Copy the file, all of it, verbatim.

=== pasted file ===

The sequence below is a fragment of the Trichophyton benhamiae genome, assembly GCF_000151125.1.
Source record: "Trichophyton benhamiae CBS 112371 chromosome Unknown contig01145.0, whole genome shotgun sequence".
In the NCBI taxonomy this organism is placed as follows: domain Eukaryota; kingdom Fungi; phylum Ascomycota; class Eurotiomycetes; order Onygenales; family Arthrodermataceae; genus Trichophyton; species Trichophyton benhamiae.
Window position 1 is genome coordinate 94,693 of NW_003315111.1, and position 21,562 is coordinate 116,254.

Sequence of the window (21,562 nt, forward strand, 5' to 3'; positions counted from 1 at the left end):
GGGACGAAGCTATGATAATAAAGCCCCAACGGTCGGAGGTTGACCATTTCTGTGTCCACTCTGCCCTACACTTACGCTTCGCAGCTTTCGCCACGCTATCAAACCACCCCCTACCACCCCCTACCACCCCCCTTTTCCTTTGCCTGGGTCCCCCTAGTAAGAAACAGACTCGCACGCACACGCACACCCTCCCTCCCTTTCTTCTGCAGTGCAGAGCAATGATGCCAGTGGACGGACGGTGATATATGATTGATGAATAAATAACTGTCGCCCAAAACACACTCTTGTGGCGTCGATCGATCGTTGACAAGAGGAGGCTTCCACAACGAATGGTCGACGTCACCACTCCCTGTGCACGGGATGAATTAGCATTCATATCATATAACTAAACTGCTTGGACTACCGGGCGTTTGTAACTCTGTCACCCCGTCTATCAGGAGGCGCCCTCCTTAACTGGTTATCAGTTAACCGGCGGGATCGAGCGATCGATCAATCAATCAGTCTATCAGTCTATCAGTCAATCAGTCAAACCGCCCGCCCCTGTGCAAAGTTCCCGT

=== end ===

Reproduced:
The sequence below is a fragment of the Trichophyton benhamiae genome, assembly GCF_000151125.1.
Source record: "Trichophyton benhamiae CBS 112371 chromosome Unknown contig01145.0, whole genome shotgun sequence".
In the NCBI taxonomy this organism is placed as follows: domain Eukaryota; kingdom Fungi; phylum Ascomycota; class Eurotiomycetes; order Onygenales; family Arthrodermataceae; genus Trichophyton; species Trichophyton benhamiae.
Window position 1 is genome coordinate 94,693 of NW_003315111.1, and position 21,562 is coordinate 116,254.

Sequence of the window (21,562 nt, forward strand, 5' to 3'; positions counted from 1 at the left end):
GGGACGAAGCTATGATAATAAAGCCCCAACGGTCGGAGGTTGACCATTTCTGTGTCCACTCTGCCCTACACTTACGCTTCGCAGCTTTCGCCACGCTATCAAACCACCCCCTACCACCCCCTACCACCCCCCTTTTCCTTTGCCTGGGTCCCCCTAGTAAGAAACAGACTCGCACGCACACGCACACCCTCCCTCCCTTTCTTCTGCAGTGCAGAGCAATGATGCCAGTGGACGGACGGTGATATATGATTGATGAATAAATAACTGTCGCCCAAAACACACTCTTGTGGCGTCGATCGATCGTTGACAAGAGGAGGCTTCCACAACGAATGGTCGACGTCACCACTCCCTGTGCACGGGATGAATTAGCATTCATATCATATAACTAAACTGCTTGGACTACCGGGCGTTTGTAACTCTGTCACCCCGTCTATCAGGAGGCGCCCTCCTTAACTGGTTATCAGTTAACCGGCGGGATCGAGCGATCGATCAATCAATCAGTCTATCAGTCTATCAGTCAATCAGTCAAACCGCCCGCCCCTGTGCAAAGTTCCCGT